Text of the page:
NC superintendent asks auditor to investigate contract signed by state board chairman

Alleges contract violated state procurement laws

NC superintendent asks auditor to investigate contract signed by state board chairman

CHARLOTTE, N.C. (WBTV) – North Carolina Superintendent of Public Instruction Mark Johnson has asked the state auditor to investigate a contract signed by Eric Davis, the chairman of the North Carolina Board of Education.

Johnson sent a letter to Auditor Beth Wood earlier this month asking her to launch an investigation into a contract between the state board and an organization called the Southern Regional Education Board.

SREB is an organization crated by a compact between southern states—including North Carolina—to research issues related to education.

Documents attached to Johnson’s letter show Davis entered into a contract worth $30,000 with SREB on behalf of the state board in mid-November. The organization was tasked with doing research and analysis requested by the North Carolina General Assembly related to implementing school equity reforms from the long-running Leandro lawsuit.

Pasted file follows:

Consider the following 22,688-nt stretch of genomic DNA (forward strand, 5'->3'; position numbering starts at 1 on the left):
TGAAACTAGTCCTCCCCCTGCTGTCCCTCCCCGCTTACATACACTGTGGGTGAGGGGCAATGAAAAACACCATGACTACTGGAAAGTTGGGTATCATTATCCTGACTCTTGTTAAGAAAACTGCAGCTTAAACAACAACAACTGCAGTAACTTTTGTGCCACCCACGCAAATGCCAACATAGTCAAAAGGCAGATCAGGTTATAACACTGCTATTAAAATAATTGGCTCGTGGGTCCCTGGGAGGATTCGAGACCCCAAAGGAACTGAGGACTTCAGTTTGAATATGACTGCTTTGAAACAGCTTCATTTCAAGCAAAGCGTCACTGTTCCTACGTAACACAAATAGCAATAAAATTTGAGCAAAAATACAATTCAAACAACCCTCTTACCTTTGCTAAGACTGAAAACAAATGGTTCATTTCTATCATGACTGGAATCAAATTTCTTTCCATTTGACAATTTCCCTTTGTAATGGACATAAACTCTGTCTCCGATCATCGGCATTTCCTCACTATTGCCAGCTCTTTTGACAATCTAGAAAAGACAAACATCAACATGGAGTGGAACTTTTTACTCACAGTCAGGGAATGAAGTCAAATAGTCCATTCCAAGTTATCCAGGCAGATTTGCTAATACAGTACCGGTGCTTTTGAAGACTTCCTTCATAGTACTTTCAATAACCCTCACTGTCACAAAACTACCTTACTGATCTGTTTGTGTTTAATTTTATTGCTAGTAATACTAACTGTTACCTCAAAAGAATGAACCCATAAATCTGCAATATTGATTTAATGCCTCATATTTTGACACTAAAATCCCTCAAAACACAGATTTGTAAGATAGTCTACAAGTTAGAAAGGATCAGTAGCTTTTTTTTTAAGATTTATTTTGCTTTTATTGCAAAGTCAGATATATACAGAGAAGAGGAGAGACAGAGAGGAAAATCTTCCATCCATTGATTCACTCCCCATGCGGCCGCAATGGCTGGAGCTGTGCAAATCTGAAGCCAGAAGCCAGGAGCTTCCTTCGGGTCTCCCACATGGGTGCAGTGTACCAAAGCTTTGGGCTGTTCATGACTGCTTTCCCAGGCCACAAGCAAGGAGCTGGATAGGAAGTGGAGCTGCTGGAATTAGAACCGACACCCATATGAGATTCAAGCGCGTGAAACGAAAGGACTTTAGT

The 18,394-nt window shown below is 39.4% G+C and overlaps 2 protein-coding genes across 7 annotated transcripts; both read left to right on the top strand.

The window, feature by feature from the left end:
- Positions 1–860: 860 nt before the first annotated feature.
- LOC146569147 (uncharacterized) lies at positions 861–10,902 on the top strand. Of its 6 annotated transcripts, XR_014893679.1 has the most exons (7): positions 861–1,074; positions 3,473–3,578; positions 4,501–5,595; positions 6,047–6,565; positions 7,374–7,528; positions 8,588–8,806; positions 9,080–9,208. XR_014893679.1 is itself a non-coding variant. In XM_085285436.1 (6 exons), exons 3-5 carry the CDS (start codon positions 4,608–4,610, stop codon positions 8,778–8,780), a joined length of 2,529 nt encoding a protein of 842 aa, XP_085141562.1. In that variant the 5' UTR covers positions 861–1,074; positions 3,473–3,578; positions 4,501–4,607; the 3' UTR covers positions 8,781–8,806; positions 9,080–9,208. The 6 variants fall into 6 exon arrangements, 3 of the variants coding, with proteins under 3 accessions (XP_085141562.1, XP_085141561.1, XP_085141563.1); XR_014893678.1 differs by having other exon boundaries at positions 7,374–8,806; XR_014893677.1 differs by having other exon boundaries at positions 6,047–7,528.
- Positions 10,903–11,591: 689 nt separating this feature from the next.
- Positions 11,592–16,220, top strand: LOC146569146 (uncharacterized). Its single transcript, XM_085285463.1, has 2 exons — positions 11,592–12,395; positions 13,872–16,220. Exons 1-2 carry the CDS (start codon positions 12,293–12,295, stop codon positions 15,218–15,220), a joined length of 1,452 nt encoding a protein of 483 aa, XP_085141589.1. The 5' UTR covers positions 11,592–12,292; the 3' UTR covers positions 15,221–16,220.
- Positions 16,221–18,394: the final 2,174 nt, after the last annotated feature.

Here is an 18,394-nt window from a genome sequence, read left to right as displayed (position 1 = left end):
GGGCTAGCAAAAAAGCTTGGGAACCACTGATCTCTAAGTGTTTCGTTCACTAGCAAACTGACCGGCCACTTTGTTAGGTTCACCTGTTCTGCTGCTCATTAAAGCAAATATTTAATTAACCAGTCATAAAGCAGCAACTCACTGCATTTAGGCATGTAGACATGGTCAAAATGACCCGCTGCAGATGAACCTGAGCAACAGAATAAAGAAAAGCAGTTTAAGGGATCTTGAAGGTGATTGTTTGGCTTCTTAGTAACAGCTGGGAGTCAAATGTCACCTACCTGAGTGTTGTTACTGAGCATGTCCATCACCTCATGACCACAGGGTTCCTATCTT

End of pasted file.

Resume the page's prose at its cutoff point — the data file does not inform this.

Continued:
In an interview with WBTV, Johnson said the contract was executed by Davis without going through the state’s procurement process, which is required for any contract of $25,000 or more.

“It is clear from the investigation we have done that contracting law was violated,” Johnson said.

In his letter to Wood requesting an investigation, Johnson said his staff undertook an investigation of their own after Davis refused to answer questions about the contract.

Timeline

Emails and other documents included in Johnson’s letter to the auditor paint a clear timeline of how events unfolded surrounding the contract.

In August 2019, board member JB Buxton began working to engage SREB to help on the project.

Emails show both Davis, the board chairman, and Buxton were in touch with the president of SREB through September and October discussing the scope of the project.

Buxton, the emails show, developed specific topics to be included in the study and, at one point, responded with additional questions on behalf of both him and Davis that he wanted answered before the contract could be finalized.

Those questions—and the specifics included in SREB’s answers—were included in the final proposal and contract sent by SREB for Davis to sign.